“If it’s hard for people to pay for parking, they’re not going to do it,” said Sean Renn, vice president of sales and marketing at Flowbird. “The more payment options you have, the better chance your compliance rate will be higher.”

That’s the thinking behind the PPA’s decision to try another payment wrinkle as early as midsummer: the use of license-plates numbers.

Corinne O’Connor, deputy executive director of the PPA, said the authority soon plans to bid for “pay-by-plate” systems for parking in Center City and University City. As in communities such as Collingswood and New Hope Borough, Bucks County (which also offers two apps and Apple Pay), drivers would enter their license-plate numbers into a kiosk, pay at the kiosk, and go about their business without having to return to their cars to put tickets on their dashboards.

“It’s all about the convenience,” O’Connor said.

While license-plate systems and parking apps are only going to grow in popularity, some communities — including Lower Merion, Princeton, and New York City — continue to offer prepaid, reloadable parking cards, which were popular a decade ago. Many places began using the payment cards as a bridge between coins and credit cards before they had the capability to take credit. The prepaid cards don’t require meters that are connected to the internet.

Drivers can put money back on their cards if they return to their vehicles before the paid-for time has expired, if their communities choose that option. People without smartphones can use them.

Municipalities also get their money right away when drivers buy prepaid cards, instead of waiting months for them to use parking spots. Cities also can sell advertisements on the cards.

The cards have some drawbacks. Customers in Lower Merion can reload their cards only by going to the municipal building, where a township employee must do it for them.

In 2014, the PPA stopped its 11-year-old prepaid “smart card” program, which did not offer reloadable cards. The agency cited the cost of envelopes and postage to mail the cards, maintenance for the machine that produced the cards, monthly fees to use the system, and staff time to activate the cards. Meanwhile, fewer people used the cards once kiosks began taking credit-card payments in 2009.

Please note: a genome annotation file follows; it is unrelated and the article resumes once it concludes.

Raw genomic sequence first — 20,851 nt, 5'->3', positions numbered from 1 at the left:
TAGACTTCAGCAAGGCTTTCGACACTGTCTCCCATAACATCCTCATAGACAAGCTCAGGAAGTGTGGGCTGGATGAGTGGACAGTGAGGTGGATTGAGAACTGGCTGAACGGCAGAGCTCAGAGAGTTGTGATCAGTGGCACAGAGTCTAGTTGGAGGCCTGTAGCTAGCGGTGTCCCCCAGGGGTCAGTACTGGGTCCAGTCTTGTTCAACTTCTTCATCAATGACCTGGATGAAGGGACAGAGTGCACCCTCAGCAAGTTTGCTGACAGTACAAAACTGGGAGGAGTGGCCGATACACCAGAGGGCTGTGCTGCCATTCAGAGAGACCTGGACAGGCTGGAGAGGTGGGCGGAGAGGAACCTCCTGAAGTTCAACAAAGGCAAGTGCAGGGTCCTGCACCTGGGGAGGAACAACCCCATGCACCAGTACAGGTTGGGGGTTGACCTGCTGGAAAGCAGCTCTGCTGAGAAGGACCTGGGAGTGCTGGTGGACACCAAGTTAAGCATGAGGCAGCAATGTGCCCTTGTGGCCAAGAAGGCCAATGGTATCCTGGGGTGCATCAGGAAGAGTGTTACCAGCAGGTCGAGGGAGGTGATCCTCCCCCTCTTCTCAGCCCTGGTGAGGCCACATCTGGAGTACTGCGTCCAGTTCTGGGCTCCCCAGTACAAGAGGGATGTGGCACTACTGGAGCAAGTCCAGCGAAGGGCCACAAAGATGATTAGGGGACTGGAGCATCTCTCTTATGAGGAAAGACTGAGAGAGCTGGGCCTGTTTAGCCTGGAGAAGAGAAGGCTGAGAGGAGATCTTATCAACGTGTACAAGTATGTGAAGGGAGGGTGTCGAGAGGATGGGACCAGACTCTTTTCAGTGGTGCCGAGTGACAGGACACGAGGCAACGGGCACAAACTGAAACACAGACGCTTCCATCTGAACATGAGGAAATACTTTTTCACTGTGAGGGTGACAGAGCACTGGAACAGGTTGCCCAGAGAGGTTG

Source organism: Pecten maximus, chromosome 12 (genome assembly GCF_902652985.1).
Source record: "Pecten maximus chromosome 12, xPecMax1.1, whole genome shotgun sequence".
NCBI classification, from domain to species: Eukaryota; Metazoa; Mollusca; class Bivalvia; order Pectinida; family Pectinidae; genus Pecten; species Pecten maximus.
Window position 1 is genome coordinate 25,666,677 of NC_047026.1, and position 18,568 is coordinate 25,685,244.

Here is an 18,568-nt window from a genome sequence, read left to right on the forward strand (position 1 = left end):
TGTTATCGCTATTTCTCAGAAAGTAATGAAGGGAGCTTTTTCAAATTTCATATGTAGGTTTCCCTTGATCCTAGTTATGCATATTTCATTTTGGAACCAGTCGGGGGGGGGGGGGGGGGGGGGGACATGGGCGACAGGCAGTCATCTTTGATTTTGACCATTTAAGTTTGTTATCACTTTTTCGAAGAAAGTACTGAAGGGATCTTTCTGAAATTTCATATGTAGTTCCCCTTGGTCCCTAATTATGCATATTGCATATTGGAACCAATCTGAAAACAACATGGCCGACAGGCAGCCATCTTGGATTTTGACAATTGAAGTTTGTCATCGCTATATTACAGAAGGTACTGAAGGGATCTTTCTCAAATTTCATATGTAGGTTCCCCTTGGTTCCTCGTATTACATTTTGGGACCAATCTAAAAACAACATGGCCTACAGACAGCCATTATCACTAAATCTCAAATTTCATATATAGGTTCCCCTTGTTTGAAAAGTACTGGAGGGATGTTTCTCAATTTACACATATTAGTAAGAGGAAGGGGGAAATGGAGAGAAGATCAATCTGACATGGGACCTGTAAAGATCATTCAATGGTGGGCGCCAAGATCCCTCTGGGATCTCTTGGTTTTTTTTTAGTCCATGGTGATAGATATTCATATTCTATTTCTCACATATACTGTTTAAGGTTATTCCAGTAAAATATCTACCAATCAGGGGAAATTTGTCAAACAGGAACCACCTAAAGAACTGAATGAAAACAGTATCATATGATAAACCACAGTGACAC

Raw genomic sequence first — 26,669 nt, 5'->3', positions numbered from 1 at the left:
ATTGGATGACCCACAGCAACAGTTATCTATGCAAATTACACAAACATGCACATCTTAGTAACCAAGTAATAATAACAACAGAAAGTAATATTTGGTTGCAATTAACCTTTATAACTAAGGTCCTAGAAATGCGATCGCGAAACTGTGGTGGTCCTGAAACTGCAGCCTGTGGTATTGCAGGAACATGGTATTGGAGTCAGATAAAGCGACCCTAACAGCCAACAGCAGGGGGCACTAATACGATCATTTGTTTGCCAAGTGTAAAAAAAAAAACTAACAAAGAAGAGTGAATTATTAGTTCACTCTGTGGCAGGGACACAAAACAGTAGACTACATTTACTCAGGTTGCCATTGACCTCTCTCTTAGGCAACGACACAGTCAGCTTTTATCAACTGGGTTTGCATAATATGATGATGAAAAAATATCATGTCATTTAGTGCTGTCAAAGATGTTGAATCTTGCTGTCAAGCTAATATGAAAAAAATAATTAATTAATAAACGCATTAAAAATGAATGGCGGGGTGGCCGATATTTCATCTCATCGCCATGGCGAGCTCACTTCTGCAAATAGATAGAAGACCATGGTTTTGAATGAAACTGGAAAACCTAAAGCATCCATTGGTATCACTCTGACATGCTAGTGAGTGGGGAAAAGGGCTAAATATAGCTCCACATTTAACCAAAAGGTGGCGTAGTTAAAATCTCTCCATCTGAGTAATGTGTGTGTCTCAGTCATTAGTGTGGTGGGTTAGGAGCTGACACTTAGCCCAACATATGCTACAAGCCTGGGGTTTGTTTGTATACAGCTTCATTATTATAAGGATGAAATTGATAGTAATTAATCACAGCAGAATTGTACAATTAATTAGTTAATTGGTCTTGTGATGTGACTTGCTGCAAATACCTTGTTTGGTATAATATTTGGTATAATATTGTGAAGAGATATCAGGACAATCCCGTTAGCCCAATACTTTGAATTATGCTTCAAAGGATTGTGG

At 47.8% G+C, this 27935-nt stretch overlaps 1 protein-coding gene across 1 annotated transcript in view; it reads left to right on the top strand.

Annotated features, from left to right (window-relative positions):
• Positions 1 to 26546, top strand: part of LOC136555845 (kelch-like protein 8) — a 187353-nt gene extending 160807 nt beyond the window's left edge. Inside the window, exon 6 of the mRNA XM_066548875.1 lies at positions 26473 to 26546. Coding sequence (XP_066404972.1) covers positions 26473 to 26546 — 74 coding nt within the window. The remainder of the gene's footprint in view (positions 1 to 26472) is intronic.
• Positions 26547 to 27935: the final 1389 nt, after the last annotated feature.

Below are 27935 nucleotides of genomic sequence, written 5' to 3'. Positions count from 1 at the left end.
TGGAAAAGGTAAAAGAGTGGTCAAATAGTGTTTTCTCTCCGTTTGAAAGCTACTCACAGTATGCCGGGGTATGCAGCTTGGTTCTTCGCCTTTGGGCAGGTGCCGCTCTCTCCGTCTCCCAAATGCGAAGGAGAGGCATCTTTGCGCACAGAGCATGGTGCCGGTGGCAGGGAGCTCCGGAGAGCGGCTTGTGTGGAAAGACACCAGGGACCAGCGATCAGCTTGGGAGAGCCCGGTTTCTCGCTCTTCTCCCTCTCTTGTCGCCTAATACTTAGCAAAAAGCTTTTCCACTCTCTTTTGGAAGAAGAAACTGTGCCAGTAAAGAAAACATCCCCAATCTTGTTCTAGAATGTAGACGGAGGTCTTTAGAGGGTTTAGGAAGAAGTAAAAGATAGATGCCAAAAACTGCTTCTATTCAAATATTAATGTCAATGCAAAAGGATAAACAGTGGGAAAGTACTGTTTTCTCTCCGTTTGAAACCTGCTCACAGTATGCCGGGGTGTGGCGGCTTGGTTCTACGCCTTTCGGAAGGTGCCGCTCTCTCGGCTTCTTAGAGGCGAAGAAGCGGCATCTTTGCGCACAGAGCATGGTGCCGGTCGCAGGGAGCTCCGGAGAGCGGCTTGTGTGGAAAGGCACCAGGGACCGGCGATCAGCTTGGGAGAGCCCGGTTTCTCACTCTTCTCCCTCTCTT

Communities and college campuses from New England to California use payment cards, said Seth Ward III, president and chief executive officer of the parking-meter company POM Inc.

One of POM’s clients is Princeton. It issues 4,000 new payment cards each year and the 14-year-old program pulls in nearly a quarter of Princeton’s meter revenue, said Marc Dashield, municipal administrator. Its meters are still coin-operated.

Princeton now is working through the details of adopting pay-by-phone.

With all these technological innovations, the days of the coin-only meter might be numbered. The first one popped up on a street in Oklahoma City in 1935, originally conceived as a way to keep traffic moving.

However, the revenue potential became evident, and the virus spread across the country. By 1937, they were on the streets of Atlantic City and Wilmington. Philadelphia resisted the trend, and the first meters didn’t appear in the city until the late 1940s.

In 2003, the city introduced payment cards, then later kiosks, and gradually the once mighty coin-only meter has been taking a backseat.

As to whether they all will disappear someday, a parking authority spokesman says, that’s “still under review.”

©2018 Distributed by Tribune Content Agency, LLC.